A new study has found that there are five distinct coat colors in dogs and wolves. Previously scientists believed that there were only four. The mystery of coat colors has been solved. (However, we never know what discoveries the future holds.)
This discovery is the result of the work done by an international team of researchers including scientists from the Institute of Genetics of the University of Bern. The team found that a genetic variant which is responsible for a very light-colored coat in dogs and wolves originated in a now extinct relative of the modern wolf.
According to the research a small piece of DNA from this extinct ancestor is still found in yellow dogs and white artic wolves.
Note: This information may help breeders better determine the potential coat color of future litters. I hope that it eventually helps eliminate the deafness and other ills that are connected to certain colorations in dogs, namely the merle, harlequin, piebald and for some breeds the all-white factors, that cause genetic problems.)
Recently scientists have learned that Giraffes have a complex social structure. There is evidence that their social life is as complex as elephants and killer whales. Giraffe females that have passed the reproductive stage of their life still help rear the young, the grandmother effect. They have high functioning and complex societies.
By understanding their social system, scientists and conservationist will be able to help them survive. It will raise their position in the hierarchy of the animal kingdom, affording them more protection to help them thrive.
Authors Note: What this illustrates is that we know very little about the animal kingdom and should never assume anything. It is exciting to think of researching about animals and imagining what we will learn.
The wonderfully varied stories recount experiences with dogs and cats, sheep and horses, backyard birds and woodland deer, and other surprising creatures. The encounters and adventures of people and animals include childhood memories, individual and family experiences, and wilderness adventures. They all celebrate the companionship we have with animals both domestic and wild, in good times and bad, in times of celebration and times of challenge.
As fellow creatures, we give animals attention and care, and they give us so much in return. If we listen and observe, they teach us about God and about ourselves. This inspirational volume will evoke laughter, tears, and the experience of awe.
Animals entertain us, help us, teach us, play with us, mourn with us, even work with us. They help us experience God’s presence in our lives.
Publication date: August 20, 2021
ISBN: 9781945099274, 5.5″ x 8.5″, 15 Black/White Photos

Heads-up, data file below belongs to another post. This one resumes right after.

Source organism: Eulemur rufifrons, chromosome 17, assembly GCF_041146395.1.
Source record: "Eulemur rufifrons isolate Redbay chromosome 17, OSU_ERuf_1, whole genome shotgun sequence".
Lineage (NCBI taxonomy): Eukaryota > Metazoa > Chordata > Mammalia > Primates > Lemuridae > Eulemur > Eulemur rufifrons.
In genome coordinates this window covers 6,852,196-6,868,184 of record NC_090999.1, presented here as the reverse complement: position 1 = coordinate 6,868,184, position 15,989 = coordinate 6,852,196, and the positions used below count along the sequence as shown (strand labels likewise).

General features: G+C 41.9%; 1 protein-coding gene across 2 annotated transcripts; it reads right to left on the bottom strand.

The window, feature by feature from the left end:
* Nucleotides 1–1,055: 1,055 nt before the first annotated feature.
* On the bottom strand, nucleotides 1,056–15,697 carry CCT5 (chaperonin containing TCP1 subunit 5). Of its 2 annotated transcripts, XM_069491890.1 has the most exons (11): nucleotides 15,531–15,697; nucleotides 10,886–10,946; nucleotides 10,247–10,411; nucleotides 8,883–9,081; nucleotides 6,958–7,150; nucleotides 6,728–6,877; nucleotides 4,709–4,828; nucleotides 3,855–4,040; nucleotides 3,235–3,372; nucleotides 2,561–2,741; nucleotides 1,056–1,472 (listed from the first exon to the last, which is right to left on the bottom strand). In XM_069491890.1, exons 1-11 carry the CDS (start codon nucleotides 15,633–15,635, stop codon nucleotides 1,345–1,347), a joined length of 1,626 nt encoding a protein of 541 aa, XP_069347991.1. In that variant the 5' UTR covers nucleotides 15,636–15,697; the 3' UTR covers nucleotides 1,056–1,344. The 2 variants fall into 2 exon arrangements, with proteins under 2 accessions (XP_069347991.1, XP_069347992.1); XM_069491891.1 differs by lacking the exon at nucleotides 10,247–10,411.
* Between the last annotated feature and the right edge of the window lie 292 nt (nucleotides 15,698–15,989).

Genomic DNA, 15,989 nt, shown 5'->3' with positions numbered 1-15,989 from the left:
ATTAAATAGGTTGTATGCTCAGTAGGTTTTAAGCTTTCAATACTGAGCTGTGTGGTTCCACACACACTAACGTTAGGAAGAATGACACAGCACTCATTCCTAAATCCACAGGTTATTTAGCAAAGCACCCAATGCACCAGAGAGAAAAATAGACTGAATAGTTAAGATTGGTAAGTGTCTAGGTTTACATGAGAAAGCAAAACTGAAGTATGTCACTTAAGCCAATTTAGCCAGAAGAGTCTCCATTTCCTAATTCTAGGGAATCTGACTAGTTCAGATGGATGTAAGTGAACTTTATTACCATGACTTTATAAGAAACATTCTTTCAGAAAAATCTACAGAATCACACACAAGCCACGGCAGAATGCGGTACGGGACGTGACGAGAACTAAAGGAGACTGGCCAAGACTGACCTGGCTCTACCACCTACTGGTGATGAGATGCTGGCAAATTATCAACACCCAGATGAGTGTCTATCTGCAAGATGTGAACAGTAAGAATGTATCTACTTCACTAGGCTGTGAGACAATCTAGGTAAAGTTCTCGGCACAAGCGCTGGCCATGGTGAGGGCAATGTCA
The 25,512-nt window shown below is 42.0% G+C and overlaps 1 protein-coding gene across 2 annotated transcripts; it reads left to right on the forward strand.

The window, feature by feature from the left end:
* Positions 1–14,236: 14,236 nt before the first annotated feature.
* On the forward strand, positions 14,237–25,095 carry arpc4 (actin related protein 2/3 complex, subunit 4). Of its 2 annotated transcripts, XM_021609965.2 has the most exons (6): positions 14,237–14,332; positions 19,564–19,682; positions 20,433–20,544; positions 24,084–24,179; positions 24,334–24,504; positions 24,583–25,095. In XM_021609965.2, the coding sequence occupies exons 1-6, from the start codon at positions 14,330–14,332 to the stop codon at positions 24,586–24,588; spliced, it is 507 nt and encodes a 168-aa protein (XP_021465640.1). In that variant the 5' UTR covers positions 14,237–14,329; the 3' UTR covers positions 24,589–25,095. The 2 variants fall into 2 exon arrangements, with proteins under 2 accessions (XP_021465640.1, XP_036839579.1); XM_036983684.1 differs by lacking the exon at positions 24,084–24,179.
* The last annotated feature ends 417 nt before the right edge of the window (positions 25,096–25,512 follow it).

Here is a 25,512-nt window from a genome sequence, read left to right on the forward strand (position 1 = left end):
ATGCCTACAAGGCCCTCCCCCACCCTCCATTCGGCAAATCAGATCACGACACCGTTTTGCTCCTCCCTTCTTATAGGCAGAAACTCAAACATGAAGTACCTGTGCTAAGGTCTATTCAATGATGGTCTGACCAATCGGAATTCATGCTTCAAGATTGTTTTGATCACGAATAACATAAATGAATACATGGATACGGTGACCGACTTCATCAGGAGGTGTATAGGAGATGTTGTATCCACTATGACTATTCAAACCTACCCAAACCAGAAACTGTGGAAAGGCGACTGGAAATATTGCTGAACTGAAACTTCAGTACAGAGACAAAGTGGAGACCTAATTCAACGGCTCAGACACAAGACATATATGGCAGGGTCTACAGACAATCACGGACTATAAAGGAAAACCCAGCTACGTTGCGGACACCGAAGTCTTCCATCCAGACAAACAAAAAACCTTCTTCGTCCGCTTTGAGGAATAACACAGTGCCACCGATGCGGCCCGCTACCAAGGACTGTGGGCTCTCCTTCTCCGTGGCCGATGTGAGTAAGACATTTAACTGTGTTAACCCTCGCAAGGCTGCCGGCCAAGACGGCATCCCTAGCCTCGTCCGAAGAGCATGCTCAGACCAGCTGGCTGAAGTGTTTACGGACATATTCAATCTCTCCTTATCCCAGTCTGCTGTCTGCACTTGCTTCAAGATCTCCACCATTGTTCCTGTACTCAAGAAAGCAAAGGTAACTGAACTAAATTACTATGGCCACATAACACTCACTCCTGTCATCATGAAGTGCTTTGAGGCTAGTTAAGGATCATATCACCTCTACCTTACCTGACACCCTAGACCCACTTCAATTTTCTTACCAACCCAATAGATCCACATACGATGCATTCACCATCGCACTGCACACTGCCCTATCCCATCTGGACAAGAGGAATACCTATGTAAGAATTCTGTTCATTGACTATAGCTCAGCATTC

Researcher Mark Hauber a professor of evolution, ecology and behavior at the University of Illinois Urbana-Champaign and other scientists have made an unusual discovery. They found that Tufted Titmice and Chickadees will use animal hair to line their nests. While this may not seem unusual, what he found by studying videos, was that the birds braved landing on sleeping mammals to pluck out their hair. It seems the mammals did not mind having the birds do this and some did not wake up. The fact that these birds use animal hair was not new to the researchers, but it was always assumed that the birds obtained the hair from carcasses, not from live animals.
The researchers have named this behavior “kleptotrichy” which is Greek for “theft” and “hair.” As the researchers further studied this behavior, they found that the birds plucked hair from 47 humans, 45 dogs, three cats, three raccoons and a porcupine. I wonder if the humans were aware of the plucking birds.
What came to mind for me was a parakeet (budgie) that I owned years ago. While I was working in my office, I would let the bird fly around. My small Havanese would sleep in her bed next to my desk. The keet would sit on my lamp and watch the dog. Then he would fly down, landing on the floor and tilt his head back and forth as birds do, watching her sleep. He would take a few hops toward her until he reached her tail and then he would grab one hair and pull it. The dog would wake up, half rise and growl at the bird, who would squawk bird laughter, as he flew back to the lamp. When the dog went back to sleep, he would do it all over again. I always felt that he did it for fun but who knows?
An international team of scientists, Barbara Klump and Lucy Aplin from the Max Planck Institute of Animal Behavior, John Martin from the Taronga Conservation Society and Richard Major from the Australian Museum have made an interesting discovery.The sulphur-crested cockatoo, native to Australia, has been observed lifting the lids off of garbage bins to gain access to food. The team of researchers have determined beyond any doubt, that this behavior has been taught through social interaction from bird group to bird group. In one case a lone bird reinvented the technique of opening the trash bin and it was quickly copied and spread to other bird groups. The researchers have determined that this “taught/copied” behavior illustrates regional subcultures.
Not all of the cockatoos use the technique to open trash bins, but will wait for another bird, typically a male, to open the bin and then they scavenge for food.